Archive for Items Categorized 'British', only excerpts shown, click title for full entry.
by Jon Pressnell
This epic book is less about the cars than the man behind them, and in this case especially you cannot appreciate the former without the latter. Pressnell leaves no stone unturned to present a multi-faceted picture of a complicated man who took the firm to the loftiest of heights—only to be fired.
by Cornelis van den Berg
If you dream about going into car manufacturing, look at these guys. One of them had actually done it for real—TAD Crook aka “Mr. Bristol.” Long retired, he sat for an interview, from which is spun this narrative nonfiction the publisher calls “accurate, but not always factual.”
by Gavin Allard
This extensively illustrated book has more than just the obvious appeal to Allard owners: it reproduces the factory records for all the chassis built, and by this and other means connects many dots across the whole of the British motoring scene.
by Colin Pitt
Covering this many cars in one single book of not even 200 pages can only be accomplished one way: keep it light and tight. This isn’t so much an emulation of the Lotus credo but the author/publisher’s default writing style.
by Ross Alkureishi
A really good look at the cars and the people who made them, spiced with plenty of well-deserved criticism of the politics that drove this fine marque into the ground.
by Davide Bassoli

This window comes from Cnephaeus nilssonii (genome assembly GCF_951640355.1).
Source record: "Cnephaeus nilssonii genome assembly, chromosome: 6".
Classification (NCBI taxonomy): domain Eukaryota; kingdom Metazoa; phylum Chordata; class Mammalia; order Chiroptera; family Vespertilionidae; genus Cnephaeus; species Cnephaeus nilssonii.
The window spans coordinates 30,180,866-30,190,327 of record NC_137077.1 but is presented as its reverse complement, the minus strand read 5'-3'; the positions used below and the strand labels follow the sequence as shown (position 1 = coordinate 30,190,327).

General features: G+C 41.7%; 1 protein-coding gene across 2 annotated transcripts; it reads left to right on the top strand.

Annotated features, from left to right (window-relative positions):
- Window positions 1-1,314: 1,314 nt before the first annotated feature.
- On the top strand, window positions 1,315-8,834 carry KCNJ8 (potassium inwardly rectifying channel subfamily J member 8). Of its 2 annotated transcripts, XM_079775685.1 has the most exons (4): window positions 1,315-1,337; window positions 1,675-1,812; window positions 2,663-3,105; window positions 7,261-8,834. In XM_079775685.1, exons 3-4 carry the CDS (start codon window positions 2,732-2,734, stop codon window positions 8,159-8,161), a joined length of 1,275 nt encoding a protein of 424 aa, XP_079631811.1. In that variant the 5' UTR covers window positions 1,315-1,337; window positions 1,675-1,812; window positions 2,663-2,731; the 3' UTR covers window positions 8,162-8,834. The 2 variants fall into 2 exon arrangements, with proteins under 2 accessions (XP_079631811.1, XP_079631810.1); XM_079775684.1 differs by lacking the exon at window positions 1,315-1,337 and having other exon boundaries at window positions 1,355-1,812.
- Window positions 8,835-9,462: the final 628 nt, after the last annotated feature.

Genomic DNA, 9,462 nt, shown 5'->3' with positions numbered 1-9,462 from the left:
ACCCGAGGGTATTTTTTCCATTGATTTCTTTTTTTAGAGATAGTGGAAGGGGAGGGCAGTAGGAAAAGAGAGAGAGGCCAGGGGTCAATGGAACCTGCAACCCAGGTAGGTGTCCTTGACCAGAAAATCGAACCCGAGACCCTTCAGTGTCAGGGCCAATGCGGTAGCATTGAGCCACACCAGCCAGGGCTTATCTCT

Hardly the sexiest Rolls-Royces and Bentleys ever but for their buyers they were the only game in town at that segment of the market. Over their 20-year production run many modifications were made, not least the first-ever disappearing mascot.
by Graham Shipman
Wouldn’t you know, there’s a car club just for these models! Clubs have members, members have photos—and here’s a series of photo books, written by someone who has heard the stories since he was a young boy.
by Paul Hogan
This book is small enough to fit into the glovebox for a reason: you’ll want it handy when you break down, which you will, because the only thing sturdy in a Triumph is its chassis.
by Simon Van Booy & Harvey Briggs
This book is more of an introduction to the company philosophy and a behind-the-scenes look at how they build cars than a thorough history. That the firm now calls itself “House of Rolls-Royce” speaks to the brand’s lifestyle aspirations.
by Robin Cameron
Blink—and you missed it! Not because it’s so fast but because it was offered for only half a year and in all of 14 copies. Like many other makers’ “Vitesse” or “Speed” models Riley’s “MPH” was less about nominal speed than the idea of speed.
by Kevin Atkinson
Everyone knows that Bugattis used distinctive flat-spoke aluminum wheels. So did Singer—but 20 years earlier. The curved front forks of a bicycle are a George Singer patent, and still in use today. If you don’t know Singer, you should.
by Culshaw & Horrobin
It seems farfetched nowadays but once upon a time the British motor industry was thriving. First published in 1974, this book catalogs some 700 manufacturers and 3700 models—and those are just the production passenger cars.